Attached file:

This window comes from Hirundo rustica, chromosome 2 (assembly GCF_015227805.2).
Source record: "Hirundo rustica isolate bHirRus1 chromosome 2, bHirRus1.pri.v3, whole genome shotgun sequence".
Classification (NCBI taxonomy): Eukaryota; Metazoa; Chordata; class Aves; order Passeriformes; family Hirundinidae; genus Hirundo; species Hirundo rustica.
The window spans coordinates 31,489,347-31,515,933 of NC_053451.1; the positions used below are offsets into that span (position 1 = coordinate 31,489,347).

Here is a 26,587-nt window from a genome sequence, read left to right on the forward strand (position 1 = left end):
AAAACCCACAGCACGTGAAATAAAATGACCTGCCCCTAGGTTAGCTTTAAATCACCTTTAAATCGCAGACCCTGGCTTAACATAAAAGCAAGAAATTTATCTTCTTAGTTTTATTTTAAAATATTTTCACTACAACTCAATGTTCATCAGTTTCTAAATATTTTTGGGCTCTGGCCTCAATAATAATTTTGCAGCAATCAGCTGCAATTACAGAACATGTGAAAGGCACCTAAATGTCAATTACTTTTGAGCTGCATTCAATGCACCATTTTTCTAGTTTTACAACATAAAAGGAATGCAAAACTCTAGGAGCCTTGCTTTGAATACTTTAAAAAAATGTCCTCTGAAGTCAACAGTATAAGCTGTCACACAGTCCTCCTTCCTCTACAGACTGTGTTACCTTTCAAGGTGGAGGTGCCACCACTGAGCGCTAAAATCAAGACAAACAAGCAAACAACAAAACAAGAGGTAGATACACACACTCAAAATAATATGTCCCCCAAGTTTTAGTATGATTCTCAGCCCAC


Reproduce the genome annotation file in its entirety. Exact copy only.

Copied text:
This window comes from Hirundo rustica, chromosome 2 (assembly GCF_015227805.2).
Source record: "Hirundo rustica isolate bHirRus1 chromosome 2, bHirRus1.pri.v3, whole genome shotgun sequence".
Classification (NCBI taxonomy): Eukaryota; Metazoa; Chordata; class Aves; order Passeriformes; family Hirundinidae; genus Hirundo; species Hirundo rustica.
The window spans coordinates 31,489,347-31,515,933 of NC_053451.1; the positions used below are offsets into that span (position 1 = coordinate 31,489,347).

Here is a 26,587-nt window from a genome sequence, read left to right on the forward strand (position 1 = left end):
AAAACCCACAGCACGTGAAATAAAATGACCTGCCCCTAGGTTAGCTTTAAATCACCTTTAAATCGCAGACCCTGGCTTAACATAAAAGCAAGAAATTTATCTTCTTAGTTTTATTTTAAAATATTTTCACTACAACTCAATGTTCATCAGTTTCTAAATATTTTTGGGCTCTGGCCTCAATAATAATTTTGCAGCAATCAGCTGCAATTACAGAACATGTGAAAGGCACCTAAATGTCAATTACTTTTGAGCTGCATTCAATGCACCATTTTTCTAGTTTTACAACATAAAAGGAATGCAAAACTCTAGGAGCCTTGCTTTGAATACTTTAAAAAAATGTCCTCTGAAGTCAACAGTATAAGCTGTCACACAGTCCTCCTTCCTCTACAGACTGTGTTACCTTTCAAGGTGGAGGTGCCACCACTGAGCGCTAAAATCAAGACAAACAAGCAAACAACAAAACAAGAGGTAGATACACACACTCAAAATAATATGTCCCCCAAGTTTTAGTATGATTCTCAGCCCAC